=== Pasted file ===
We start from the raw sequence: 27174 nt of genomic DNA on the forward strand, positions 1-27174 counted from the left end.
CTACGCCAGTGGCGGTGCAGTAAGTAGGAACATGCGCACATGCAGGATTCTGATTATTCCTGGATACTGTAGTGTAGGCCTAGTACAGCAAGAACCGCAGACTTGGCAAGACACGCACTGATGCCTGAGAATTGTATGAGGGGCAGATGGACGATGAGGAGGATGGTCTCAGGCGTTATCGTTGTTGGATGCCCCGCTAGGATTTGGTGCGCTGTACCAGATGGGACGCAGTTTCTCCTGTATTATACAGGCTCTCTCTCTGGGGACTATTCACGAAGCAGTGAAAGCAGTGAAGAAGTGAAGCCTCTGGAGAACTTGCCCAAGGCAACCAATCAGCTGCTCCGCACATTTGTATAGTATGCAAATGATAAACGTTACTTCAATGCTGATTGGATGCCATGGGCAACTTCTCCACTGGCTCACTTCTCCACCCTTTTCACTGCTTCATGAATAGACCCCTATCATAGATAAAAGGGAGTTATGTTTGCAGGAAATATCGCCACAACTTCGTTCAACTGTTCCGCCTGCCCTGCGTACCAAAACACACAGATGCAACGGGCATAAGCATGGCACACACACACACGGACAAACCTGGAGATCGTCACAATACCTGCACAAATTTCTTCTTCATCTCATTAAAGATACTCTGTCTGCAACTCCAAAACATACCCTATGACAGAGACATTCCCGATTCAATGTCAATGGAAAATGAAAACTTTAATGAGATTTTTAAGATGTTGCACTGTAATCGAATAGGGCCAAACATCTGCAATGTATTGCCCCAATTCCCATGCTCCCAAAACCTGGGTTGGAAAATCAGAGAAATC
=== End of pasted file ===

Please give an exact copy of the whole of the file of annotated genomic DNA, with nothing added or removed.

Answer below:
We start from the raw sequence: 27174 nt of genomic DNA on the forward strand, positions 1-27174 counted from the left end.
CTACGCCAGTGGCGGTGCAGTAAGTAGGAACATGCGCACATGCAGGATTCTGATTATTCCTGGATACTGTAGTGTAGGCCTAGTACAGCAAGAACCGCAGACTTGGCAAGACACGCACTGATGCCTGAGAATTGTATGAGGGGCAGATGGACGATGAGGAGGATGGTCTCAGGCGTTATCGTTGTTGGATGCCCCGCTAGGATTTGGTGCGCTGTACCAGATGGGACGCAGTTTCTCCTGTATTATACAGGCTCTCTCTCTGGGGACTATTCACGAAGCAGTGAAAGCAGTGAAGAAGTGAAGCCTCTGGAGAACTTGCCCAAGGCAACCAATCAGCTGCTCCGCACATTTGTATAGTATGCAAATGATAAACGTTACTTCAATGCTGATTGGATGCCATGGGCAACTTCTCCACTGGCTCACTTCTCCACCCTTTTCACTGCTTCATGAATAGACCCCTATCATAGATAAAAGGGAGTTATGTTTGCAGGAAATATCGCCACAACTTCGTTCAACTGTTCCGCCTGCCCTGCGTACCAAAACACACAGATGCAACGGGCATAAGCATGGCACACACACACACGGACAAACCTGGAGATCGTCACAATACCTGCACAAATTTCTTCTTCATCTCATTAAAGATACTCTGTCTGCAACTCCAAAACATACCCTATGACAGAGACATTCCCGATTCAATGTCAATGGAAAATGAAAACTTTAATGAGATTTTTAAGATGTTGCACTGTAATCGAATAGGGCCAAACATCTGCAATGTATTGCCCCAATTCCCATGCTCCCAAAACCTGGGTTGGAAAATCAGAGAAATC